The Parliament at center of visits that probe York’s story
Site of The Parliament
116 E. King St., York
In one week in September 2020, 116 E. King St., in York made the news.
First, the Parliament, an arts organization headquartered at 116 E. King St., was host to civil rights educator Jane Elliott’s virtual visit to York County. And then in an unexpected moment, The Parliament hosted noted historian Philip J. Merrill who toured its townhouse converted into art space and former home to leading temperance speaker the Rev. John H. Hector.
A story about the Rev. Hector, who served in the U.S. Colored Troops in the Civil War, connects him to Jane Elliott. When the pastor arrived in York in 1883 to minister to the A.M.E. Zion congregation, he automatically became a member of the York Ministerial Association. A recent rule change had made all pastors in York ex-officio members of the group. Several association members resigned after hearing of this new member, a black pastor.
That’s the type of institutional racism that Elliott spotlighted in her address to the York community 140 years later.
Both Elliott and Merrill sought to add to York residents’ understanding about their home county’s culture and history, yesterday and today. In both cases, The Parliament played the good host.
Lead-ins to the stories of Jane Elliott’s and Philip Merrill’s visits follow:
Diversity educator Jane Elliott met with York County via Facebook Live in September to answer questions about how the community can work against racism and move toward inclusion.
The Parliament Arts Organization and Pennsylvania Human Relations Commission partnered for the event titled “The Eye of Prejudice 2020” and funded by several leading community organizations.
Elliott gained national status in 1992 after an appearance on “The Oprah Winfrey Show” in which she led the audience through a “Brown Eyes – Blue Eyes” exercise that brought to the stage our biases.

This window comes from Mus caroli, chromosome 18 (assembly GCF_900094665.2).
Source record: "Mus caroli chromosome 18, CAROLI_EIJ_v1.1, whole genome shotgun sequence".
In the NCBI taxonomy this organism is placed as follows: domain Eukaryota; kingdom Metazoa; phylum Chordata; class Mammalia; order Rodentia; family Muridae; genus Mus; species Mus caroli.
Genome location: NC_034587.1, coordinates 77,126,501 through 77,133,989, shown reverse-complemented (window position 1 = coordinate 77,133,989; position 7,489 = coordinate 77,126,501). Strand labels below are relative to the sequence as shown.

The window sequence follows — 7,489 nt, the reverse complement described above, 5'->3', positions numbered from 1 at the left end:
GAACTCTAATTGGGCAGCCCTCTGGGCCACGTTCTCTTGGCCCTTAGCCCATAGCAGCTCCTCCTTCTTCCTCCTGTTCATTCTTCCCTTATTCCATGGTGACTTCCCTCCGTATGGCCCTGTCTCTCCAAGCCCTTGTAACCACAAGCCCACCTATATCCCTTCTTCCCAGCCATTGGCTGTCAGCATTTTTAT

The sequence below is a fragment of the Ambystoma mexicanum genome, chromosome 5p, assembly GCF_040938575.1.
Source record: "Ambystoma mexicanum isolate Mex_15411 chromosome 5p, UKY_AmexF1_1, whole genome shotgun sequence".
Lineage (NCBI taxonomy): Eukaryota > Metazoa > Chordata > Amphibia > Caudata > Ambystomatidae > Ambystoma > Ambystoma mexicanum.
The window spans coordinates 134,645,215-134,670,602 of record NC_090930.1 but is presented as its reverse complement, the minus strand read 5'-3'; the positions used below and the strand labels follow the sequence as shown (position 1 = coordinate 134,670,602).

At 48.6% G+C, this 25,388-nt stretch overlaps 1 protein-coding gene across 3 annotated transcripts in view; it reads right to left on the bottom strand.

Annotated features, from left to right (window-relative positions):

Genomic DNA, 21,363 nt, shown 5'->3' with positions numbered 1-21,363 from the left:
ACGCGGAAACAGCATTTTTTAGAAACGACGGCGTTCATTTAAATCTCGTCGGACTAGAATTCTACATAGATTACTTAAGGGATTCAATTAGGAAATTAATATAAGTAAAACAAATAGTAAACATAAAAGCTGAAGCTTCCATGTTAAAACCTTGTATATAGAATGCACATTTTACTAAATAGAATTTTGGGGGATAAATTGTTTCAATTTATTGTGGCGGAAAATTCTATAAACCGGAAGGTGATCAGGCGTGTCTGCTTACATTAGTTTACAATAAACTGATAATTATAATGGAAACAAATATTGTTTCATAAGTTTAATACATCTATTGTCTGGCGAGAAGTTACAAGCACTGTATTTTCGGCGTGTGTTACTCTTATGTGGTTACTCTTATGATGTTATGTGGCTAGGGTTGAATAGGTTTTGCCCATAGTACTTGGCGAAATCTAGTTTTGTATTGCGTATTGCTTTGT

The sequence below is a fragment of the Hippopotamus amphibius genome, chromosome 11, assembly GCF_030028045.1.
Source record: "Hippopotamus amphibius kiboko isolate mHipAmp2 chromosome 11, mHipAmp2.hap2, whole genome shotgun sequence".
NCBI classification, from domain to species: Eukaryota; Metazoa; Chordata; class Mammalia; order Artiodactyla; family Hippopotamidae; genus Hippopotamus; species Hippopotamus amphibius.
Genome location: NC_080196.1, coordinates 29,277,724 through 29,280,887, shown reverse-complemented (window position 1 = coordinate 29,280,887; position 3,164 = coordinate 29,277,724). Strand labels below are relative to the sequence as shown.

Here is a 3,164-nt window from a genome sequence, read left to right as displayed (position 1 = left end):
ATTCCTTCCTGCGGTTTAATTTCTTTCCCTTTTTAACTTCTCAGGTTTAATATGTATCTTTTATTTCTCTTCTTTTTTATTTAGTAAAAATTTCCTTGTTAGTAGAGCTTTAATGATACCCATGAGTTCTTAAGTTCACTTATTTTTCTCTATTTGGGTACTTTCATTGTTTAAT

Her appearance marks another step in the community’s work in the aftermath of the George Floyd killing and high-profile local incidents of racism. That work involves heightening awareness about discrimination and identifying ideas for inclusion in York County.
“Hurricane Jane ripped into the dam that divides us and holds us back,” Matt Jackson, one of the event organizers, said after the Elliott appearance. “Now it’s our turn to tear down the whole damn dam so waters of rights, respect and responsibility can flow forth.”
Elliott provided many candid insights in 90 minutes of questions and answers, and social media discussions afterward raised equally provocative ideas. And to show the full picture, some people in the community raised thoughtful, pointed criticisms about her video appearance here. More: Takeaways from the Elliott presentation
Philip J. Merrill
The Rev. John H. Hector would never forget a moment when he was dressed in blue in the Civil War.
The soldier and musician was holding the reins of Union commanding Gen. U.S. Grant’s horse. And it stepped on his foot.
Years later, Hector’s and Grant’s paths crossed, and Hector, now a internationally known pastor and lecturer, reminded the general of the incident. Grant reciprocated by signing an autographed book.
Such was the arc of Hector’s life – from a soldier tending to a general’s horse, to a speaker on the Prohibition and Grand Army of the Republic circuit who was in much demand in the U.S., Canada and Britain.
Noted historian, writer, appraiser and collector Philip J. Merrill has been on Hector’s trail for about 15 years. Hector is an example, he says, of an accomplished Black man with an international reputation who hasn’t been extensively studied. Merrill wants to tell his story.
That trail led him to York last Sunday – a town in which Hector lived for many years.
So Lebanon Cemetery, where Hector was buried, and the 116 E. King Street home where he lived for many years were among Merrill’s stops in York.
At the door of 116 E. King Street, he and an assistant, equipped with a video camera, were enacting a time machine scene, and he knocked on the door, not expecting anyone in the business, The Parliament arts organization, to be there.
But someone opened the door, invited them in and gave a tour of the art gallery.
When they returned, a blue three-ring notebook containing six original photos of Hector was missing.
Hector started out as a soldier taking care of horses. By the end of his life, he became a leader, impacting others through his powerful speeches. How can we use Hector’s example to inspire children in York County today? Some kids look at giants, and don’t see how they could ever measure up. What can we do, as their mentors, to inspire hope and plant the possibility of greatness in them?
— By JAMIE KINSLEY and JIM McCLURE